Thursday, December 04, 2008
I Wouldn't Have Thought There'd Be A Doubt
Well, here's reality in the form of last week's states reporting an increase of over 1,000 initial claims:
|State||Change||State Supplied Comment|
|RI||+1,031||Layoffs in the service industry.|
|WA||+1,082||Layoffs in the trade and manufacturing industries.|
|AL||+1,263||Layoffs in the transportation equipment, electrical equipment, wood products, and apparel industries.|
|WI||+1,383||Layoffs in the construction, service, and manufacturing industries.|
|CT||+1,521||Layoffs in the construction industry, and agriculture.|
|MA||+1,886||Layoffs in the construction and service industries.|
|OR||+2,123||Layoffs in the trade, service, public administration, and manufacturing industries.|
|IL||+2,309||Layoffs in the construction, service, and manufacturing industries.|
|GA||+2,322||Layoffs in the transportation equipment, textile, and carpets/rugs industries.|
|TN||+3,090||Layoffs in the industrial machinery, transportation equipment, rubber/plastics, wood products, and fabricated metals industries.|
|NY||+3,317||Layoffs in the construction, transportation, and manufacturing industries.|
|FL||+3,569||Layoffs in the construction, trade, service, and manufacturing industries, and agriculture.|
|PA||+4,584||Layoffs in the construction, trade, and service industries.|
|TX||+4,702||Layoffs in the service and manufacturing industries.|
|KY||+4,992||Layoffs in the automobile and manufacturing industries.|
|MO||+5,820||Layoffs in the construction and manufacturing industries.|
|IN||+6,501||Layoffs in the automobile and manufacturing industries.|
|MI||+6,611||Layoffs in the construction and manufacturing industries.|
|OH||+6,658||Layoffs in the automobile and manufacturing industries.|
|CA||+10,882||Layoffs in the service and manufacturing industries.|
As for the other side of the story - states reporting decreases of more than 1,000 - there weren't any.
That having been said, there were drops in the raw numbers of initial claims and continuing claims this week compared to last week. Initial claims (very volatile) dropped 78,974, and continuing claims dropped 132,069.
Employment is a lagging economic indicator. Unemployment reacts to the change in the economy rather than initially causing the downturn, and even after the economy has troughed and resumes its growth, unemployment usually continues to rise for a while.
We are far from the turn in US unemployment, because we will see FUT receipts start to rise at the turn. Right now they are still far too low.
There is no economic statistic that says we aren't in recession. Every single one of them agrees that we are.
Worse yet, this is a global recession, with Asia, Europe, and the Americas all sliding into a synthesized and self-reinforcing downturn. This hasn't happened in a very long time indeed. Normally there is correlation, but lag, so that for example if Europe goes at least NA is on the upswing, etc. The IMF defines a global recession as world growth dropping to 3% or below. At that level of activity, some countries will be expanding even while others are contracting.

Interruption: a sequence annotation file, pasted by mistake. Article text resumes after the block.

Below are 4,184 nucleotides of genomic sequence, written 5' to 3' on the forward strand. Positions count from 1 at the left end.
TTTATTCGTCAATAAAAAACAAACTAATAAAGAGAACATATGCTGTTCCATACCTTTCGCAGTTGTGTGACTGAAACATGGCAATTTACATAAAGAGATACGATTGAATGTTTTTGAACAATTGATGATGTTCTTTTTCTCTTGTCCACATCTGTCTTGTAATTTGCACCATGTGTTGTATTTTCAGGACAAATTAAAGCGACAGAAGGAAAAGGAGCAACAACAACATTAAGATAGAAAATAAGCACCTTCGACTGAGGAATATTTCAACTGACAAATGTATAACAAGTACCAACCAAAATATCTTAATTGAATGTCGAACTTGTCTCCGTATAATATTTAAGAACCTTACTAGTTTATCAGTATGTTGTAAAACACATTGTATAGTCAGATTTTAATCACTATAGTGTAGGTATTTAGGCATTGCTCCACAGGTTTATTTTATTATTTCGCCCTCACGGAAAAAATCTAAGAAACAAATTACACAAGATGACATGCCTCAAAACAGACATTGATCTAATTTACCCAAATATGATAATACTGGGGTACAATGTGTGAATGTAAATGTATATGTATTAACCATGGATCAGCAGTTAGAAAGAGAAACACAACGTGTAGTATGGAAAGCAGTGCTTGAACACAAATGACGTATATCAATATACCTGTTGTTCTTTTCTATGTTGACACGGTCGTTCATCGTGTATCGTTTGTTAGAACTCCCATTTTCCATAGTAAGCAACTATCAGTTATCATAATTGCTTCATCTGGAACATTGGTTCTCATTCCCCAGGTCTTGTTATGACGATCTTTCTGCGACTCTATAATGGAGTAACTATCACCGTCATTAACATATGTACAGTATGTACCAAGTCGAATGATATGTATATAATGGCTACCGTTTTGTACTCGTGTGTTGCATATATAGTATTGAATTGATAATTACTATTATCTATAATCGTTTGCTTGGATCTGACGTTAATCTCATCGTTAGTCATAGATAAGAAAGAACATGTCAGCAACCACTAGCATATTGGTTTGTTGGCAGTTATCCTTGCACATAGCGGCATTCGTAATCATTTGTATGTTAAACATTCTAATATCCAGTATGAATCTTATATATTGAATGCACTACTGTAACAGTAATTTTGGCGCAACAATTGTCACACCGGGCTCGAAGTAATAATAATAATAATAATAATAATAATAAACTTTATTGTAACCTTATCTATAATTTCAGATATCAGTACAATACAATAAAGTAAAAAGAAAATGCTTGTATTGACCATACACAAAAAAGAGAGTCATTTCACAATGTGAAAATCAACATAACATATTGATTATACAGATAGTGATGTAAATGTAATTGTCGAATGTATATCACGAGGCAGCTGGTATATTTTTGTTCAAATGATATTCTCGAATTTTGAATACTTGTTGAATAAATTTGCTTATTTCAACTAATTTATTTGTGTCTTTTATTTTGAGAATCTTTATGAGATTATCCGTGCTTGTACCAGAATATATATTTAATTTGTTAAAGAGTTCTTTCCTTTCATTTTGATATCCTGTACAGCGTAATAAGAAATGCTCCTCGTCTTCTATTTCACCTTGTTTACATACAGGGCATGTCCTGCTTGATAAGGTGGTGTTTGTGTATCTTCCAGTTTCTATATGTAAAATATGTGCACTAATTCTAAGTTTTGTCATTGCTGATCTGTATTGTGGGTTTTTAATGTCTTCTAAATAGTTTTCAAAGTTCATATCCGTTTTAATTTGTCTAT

However, this cycle is different because there was a global credit boom which involved substantial growth in cross-currency lending, and in some cases the chains of borrowing were quite long. There was also an unprecedented and recent shift into monetary bets (credit default swaps, etc) as a means of risk mitigation, all of which are doomed to fail in a substantial downturn.
When you get this type of sudden growth in chained lending, it means that the world's monetary supply is growing rapidly, thus inflation, thus a downturn inflicts much more severe damage as the chains of lending contract and implode, losses occur, and the world's effective money supply contracts. Right now, global PMI seems to show a global contraction of about 2% annualized. Clearly that is a very different animal than 3% growth, if continued for more than a few months. However all is not lost; this occurred from the fuel shock, which placed additional stress on credit. The fuel shock is correcting itself, and if the world doesn't slide into protectionism, we can look for an amelioration in trend within a couple of months.
There is another shock baked in, as the European lending chains snap and the true impact of that takes hold. It will require some major effort and coordinated policy to prevent that shock from inflicting more harm.
Further, the ME has in recent years jumped in consumption, and the situation there is rapidly taking a turn for the worse. Take a look at this Bloomberg article chronicling the Dubai bust.
There now appears to be window of opportunity to at least slow the downturn (inflation falling out, thus consumption supported by the beginning of an increase in real incomes), and that is why all the central banks are adopting rate cuts and other stimulus measures. But we don't have a good feel for how this is going to work yet. China's measures will help China, but may push Australia and other commodity producers further down.
This is the most serious economic dislocation since the 1950s.